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ing the principle, of granting new trials, merely for the purpose of letting in evidence which might and ought to have been produced at the former trial. We do not say that the questions now submitted to the Court are not material and worthy of consideration; we only say that they do not furnish grounds for granting a new trial; and, in order to prevent a change of possession, and the hardship which would follow therefrom to the defendant, we shall impose certain terms upon the lessor of the plaintiff. This rule for a new trial will be discharged; the plaintiff to be at liberty to sue out a writ of fieri facias for the costs, but to be restrained from suing out a writ of possession until the first day of next Michaelmas term, in order to give the defendant in the mean time opportunity to bring an ejectment; and, in that action, the judgment in the present action not to be given in evidence.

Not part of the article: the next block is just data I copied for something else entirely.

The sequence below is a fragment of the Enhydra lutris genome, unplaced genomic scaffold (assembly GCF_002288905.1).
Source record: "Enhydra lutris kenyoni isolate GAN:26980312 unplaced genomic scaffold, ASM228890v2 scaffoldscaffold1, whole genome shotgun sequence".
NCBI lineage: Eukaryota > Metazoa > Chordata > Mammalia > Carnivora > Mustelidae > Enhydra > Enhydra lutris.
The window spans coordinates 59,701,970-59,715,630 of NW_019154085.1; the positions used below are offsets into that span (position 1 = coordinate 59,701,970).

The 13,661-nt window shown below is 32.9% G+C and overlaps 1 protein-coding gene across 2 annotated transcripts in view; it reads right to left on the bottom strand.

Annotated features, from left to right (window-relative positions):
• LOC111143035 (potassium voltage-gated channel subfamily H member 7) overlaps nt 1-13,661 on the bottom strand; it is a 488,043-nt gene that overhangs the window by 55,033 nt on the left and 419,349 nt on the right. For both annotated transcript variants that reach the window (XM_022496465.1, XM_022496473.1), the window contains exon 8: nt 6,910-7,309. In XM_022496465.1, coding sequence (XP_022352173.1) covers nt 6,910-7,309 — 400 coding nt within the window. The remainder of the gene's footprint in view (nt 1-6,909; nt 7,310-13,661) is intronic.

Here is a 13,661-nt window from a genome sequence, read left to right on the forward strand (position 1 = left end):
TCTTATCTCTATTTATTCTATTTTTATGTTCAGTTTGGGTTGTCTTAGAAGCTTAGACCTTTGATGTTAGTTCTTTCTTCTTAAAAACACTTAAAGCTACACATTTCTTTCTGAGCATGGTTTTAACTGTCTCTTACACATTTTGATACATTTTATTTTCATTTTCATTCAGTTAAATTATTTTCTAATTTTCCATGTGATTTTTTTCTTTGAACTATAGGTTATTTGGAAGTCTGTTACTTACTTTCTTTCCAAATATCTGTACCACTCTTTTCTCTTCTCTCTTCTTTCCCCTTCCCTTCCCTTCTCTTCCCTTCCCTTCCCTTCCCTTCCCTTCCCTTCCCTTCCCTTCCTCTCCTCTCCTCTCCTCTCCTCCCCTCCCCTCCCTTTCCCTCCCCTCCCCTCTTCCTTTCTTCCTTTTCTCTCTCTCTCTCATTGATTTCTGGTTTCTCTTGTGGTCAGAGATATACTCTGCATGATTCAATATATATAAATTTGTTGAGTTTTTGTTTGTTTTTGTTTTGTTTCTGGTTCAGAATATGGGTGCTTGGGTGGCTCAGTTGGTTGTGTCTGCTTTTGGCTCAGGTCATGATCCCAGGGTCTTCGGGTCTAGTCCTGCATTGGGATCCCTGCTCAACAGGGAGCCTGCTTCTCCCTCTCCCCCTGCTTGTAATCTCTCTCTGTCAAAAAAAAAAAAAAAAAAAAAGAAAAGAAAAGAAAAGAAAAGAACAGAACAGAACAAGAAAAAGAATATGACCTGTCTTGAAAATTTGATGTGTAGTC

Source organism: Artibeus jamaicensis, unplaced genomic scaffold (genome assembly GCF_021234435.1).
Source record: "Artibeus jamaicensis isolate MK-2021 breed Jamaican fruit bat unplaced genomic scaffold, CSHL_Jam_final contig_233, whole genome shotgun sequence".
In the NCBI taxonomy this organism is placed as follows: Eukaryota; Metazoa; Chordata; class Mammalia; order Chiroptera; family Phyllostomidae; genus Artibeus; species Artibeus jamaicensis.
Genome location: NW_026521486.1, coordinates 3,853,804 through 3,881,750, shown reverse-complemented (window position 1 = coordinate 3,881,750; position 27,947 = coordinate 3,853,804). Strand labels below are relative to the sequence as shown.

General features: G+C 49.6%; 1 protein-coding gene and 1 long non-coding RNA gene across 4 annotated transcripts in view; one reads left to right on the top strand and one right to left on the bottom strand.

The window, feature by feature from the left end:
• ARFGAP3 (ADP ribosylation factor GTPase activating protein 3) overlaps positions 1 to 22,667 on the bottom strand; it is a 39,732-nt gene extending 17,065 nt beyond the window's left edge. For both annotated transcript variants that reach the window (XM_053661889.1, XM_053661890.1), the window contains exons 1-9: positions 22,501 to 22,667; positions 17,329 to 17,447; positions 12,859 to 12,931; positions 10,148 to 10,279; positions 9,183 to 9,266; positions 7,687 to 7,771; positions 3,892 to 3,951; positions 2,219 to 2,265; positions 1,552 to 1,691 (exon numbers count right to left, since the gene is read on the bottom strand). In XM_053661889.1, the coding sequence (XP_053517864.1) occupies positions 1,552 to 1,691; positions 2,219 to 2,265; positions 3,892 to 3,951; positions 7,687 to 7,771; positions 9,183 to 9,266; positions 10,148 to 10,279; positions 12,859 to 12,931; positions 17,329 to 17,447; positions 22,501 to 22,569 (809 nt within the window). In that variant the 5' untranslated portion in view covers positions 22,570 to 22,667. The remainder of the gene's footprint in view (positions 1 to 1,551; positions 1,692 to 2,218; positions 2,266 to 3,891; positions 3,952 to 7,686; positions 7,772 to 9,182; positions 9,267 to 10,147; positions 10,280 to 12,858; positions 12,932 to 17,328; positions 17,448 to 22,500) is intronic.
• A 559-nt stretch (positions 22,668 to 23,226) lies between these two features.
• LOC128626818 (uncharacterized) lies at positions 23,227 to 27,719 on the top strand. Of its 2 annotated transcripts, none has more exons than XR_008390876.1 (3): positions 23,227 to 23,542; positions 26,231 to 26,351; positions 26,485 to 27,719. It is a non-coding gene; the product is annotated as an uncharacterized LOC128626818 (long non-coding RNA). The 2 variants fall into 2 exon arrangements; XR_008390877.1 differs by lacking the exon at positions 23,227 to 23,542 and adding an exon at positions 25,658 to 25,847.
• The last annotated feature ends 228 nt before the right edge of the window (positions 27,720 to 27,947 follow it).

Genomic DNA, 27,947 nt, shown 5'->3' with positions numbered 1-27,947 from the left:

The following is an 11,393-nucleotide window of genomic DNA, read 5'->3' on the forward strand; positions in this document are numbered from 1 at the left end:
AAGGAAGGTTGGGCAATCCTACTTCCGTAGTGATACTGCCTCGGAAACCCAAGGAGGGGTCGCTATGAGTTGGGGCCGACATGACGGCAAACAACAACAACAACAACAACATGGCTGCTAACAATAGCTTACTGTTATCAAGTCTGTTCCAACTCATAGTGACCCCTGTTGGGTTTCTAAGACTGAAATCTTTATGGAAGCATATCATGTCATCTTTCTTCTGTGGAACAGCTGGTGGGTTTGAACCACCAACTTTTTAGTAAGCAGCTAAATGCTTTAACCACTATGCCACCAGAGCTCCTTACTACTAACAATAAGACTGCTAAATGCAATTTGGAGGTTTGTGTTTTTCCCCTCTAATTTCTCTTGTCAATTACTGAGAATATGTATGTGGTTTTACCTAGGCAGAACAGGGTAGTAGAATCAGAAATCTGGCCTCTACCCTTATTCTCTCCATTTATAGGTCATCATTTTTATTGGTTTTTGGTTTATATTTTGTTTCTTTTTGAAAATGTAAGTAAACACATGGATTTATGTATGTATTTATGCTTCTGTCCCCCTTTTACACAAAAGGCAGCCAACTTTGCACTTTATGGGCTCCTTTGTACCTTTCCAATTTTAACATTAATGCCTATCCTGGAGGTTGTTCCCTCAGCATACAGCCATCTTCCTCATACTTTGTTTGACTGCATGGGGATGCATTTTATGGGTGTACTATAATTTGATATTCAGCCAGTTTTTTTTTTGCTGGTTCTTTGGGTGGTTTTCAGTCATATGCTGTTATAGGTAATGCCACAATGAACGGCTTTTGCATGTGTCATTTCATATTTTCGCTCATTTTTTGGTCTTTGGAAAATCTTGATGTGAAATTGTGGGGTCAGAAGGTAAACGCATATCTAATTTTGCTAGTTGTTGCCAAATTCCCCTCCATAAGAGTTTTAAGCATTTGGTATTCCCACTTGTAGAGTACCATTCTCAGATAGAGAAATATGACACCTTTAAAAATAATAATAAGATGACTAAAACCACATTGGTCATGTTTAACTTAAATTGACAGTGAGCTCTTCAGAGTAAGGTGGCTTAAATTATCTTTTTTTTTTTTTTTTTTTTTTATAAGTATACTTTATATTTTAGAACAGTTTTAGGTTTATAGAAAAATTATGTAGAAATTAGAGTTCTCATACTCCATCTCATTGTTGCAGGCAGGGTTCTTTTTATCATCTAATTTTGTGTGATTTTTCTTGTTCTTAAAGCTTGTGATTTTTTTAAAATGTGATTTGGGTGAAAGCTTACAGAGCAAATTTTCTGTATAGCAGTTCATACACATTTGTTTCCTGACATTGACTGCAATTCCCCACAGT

1828.

DOE

v.

PRICE.

Rule discharged accordingly.

The KING v. The INHABITANTS of ROLVENDEN.

ON appeal to the court of quarter sessions for the county A pauper

of Kent, against an order of two justices, for the removal of John Field, from the parish of Lynsted to the parish of Rolvenden, both in the said county; the order was confirmed, subject to the opinion of this Court upon the following case:-

sum

In the month of June, 1820, the pauper agreed with William Masters, an innkeeper, living in the parish of Rolvenden, to serve him as an ostler. The pauper and his master bargained by the week, at 2s. per week in the mer, and 1s. 6d. per week in the winter. The pauper into the service on the 22d of June, 1820. He received 2s. per week till the following Michaelmas; from Michaelmas to Lady-day, 1821, 1s. 6d. per week; and from Lady